2001 Dodge Viper

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2001 Dodge Viper
Available in 2 styles:  Viper 2dr Coupe GTS shown
Asking Price Range
$28,605–$56,421
Estimated MPG

11 city / 21 hwy

Summary

    Expert Reviews 1 of 2

By 

Cars.com National
Vehicle Overview
All-disc antilock brakes are new for 2001 on Dodge’s high-performance, retro-styled RT/10 convertible and GTS coupe. Dodge also has added two new body colors: Sapphire Blue Pearl and Viper Race Yellow, the latter of which is available with black center stripes. A new Comfort Group is available for Viper GTS coupes equipped with the American Club Racer (ACR) option package, which is intended for competitive use on a racecourse. The ACR version is lighter in weight, with a stiffer suspension and lacking some of the usual amenities. As a running change, the RT/10 gets an internal emergency trunk release.

No other sports car on the market is on par with the Viper, a throwback to the era of all-out muscle machines, whose V-10 engine cranks out no less than 450 horsepower. In fact, no other production car uses a V-10 engine, though a less potent version is used in Dodge Ram pickup trucks. Full-bore performance gets the nod over luxury and occupant convenience by a long shot. Dodge markets the Viper more in the league of the startling-looking Lamborghini Diablo than in the more genteel, rarified area occupied by such two-seaters as the Mercedes-Benz SL600. A total of 1,470 Vipers were sold during 2000, according to Automotive News.

Because Vipers still draw attention, despite being nearly a decade old, collector demand is a consideration when buying. More than 10,000 Vipers have been sold since the snorting rear-drive two-seater debuted as a 1992 model. More than 40 chapters of the Viper Club of America are active (see Resources for a list of sports car clubs).



Exterior
Designed to bring back memories of the Shelby Cobras seen on American roads and racetracks back in the 1960s, the Viper ranks as an exercise in excess but one that’s basically simple in styling. Both the convertible and coupe share such design features as a bold crossbar grille, huge side scoops in the front fenders and a long, wide hood. A manually folding soft-top is standard on the RT/10, with a removable hardtop available as an option. Vipers ride 275/35ZR18 front and even bigger 335/30ZR18 rear tires mounted on alloy wheels.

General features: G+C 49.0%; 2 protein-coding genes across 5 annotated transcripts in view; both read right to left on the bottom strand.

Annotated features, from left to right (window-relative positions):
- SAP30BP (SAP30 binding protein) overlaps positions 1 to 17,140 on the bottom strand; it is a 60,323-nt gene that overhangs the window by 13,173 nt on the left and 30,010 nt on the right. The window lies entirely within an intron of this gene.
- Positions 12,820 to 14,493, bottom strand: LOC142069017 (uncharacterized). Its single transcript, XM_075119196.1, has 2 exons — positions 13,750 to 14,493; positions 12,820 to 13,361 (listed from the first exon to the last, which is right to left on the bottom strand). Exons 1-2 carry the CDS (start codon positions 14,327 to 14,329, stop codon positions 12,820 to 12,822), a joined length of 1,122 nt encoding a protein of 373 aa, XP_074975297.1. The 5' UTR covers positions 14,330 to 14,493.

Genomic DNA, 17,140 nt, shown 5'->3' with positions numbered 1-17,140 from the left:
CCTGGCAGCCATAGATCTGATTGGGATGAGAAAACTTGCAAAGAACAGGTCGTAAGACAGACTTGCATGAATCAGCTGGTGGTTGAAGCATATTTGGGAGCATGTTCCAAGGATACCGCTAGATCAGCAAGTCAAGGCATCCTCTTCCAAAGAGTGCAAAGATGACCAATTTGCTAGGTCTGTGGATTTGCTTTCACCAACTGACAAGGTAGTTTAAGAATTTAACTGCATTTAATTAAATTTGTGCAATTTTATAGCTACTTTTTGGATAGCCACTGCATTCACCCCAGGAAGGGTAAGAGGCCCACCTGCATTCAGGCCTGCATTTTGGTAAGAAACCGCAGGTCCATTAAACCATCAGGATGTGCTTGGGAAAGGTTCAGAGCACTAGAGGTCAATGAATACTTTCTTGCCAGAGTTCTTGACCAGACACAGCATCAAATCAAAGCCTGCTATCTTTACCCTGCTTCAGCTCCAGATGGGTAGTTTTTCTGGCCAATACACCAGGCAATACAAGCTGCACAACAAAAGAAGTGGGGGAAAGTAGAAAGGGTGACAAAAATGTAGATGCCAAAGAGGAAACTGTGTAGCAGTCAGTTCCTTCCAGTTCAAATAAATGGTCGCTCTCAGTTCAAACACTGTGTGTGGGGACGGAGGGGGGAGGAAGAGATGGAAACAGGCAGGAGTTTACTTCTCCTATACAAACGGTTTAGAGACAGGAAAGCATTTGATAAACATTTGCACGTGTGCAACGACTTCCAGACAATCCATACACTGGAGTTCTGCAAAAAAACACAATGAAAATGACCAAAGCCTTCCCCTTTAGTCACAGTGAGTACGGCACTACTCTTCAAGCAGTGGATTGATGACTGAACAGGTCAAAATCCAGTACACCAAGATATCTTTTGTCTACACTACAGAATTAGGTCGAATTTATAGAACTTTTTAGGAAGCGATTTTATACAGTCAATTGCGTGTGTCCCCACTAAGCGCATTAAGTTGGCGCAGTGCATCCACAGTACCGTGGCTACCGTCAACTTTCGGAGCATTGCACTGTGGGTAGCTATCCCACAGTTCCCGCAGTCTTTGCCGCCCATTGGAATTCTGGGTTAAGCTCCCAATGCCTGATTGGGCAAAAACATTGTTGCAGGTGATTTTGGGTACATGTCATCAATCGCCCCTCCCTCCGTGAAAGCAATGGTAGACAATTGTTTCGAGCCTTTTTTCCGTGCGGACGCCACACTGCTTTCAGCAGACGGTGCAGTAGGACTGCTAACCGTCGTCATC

Interior
Two occupants sit in low reclining bucket seats, which have lumbar adjustment but are fixed in position. Pedals are adjustable over a 3-inch range to compensate for the lack of fore and aft seat adjustment. Standard equipment includes air conditioning, a tilt steering wheel, remote keyless entry, fog lights, a theft-deterrent system, and power windows, locks and mirrors. The GTS coupe includes a rear defogger, overhead mesh storage pouches and a trunk light. Other than a cognac-hued Connolly leather option group, no luxury items can be installed in a Viper.



Under the Hood
A brawny 8.0-liter V-10 engine beneath the Viper’s hood puts out 450 hp and 490 pounds-feet of torque — the kind of torque that seems ready to drag tree stumps out of the ground. It’s the biggest, most powerful engine offered in an American production automobile. A six-speed-manual gearbox is the only available transmission. Dual front airbags and all-disc antilock brakes are standard, but traction control is not available.



Driving Impressions
Piloting a Viper is a memorable experience, whether you’re on a racecourse, an open highway or in urban traffic. Brute force is its theme, and civilized behavior is nowhere to be found — on the other hand, the current Viper is more refined than some early versions.

Starting from a standstill, it’s impossible to ignore the throbbing exhaust note from the mighty V-10 and its forceful response to the motion of your throttle foot. Shifting the six-speed properly also demands practice, especially since it’s mated to a clutch with a heavy pedal feel. Once under way, however, the driver and rider almost forget that they’re occupying a snarling beast from the muscle-car past.

Even while cruising merrily along down a two-lane road, the Viper feels heavy, though not exactly ponderous, and makes plenty of noise. Steering demands more than a little effort. With so many horses eager to be unleashed, pushing too hard on the throttle can be asking for trouble, especially if the pavement is slick. More than anything else on the market today, the Viper is a relic of the past, but one that elicits a visceral response from people who see it and also from those who get the opportunity to take charge of all that torrential power.

 
Reported by Jim Flammang  for cars.com
From the cars.com 2001 Buying Guide

    Expert Reviews 1 of 2

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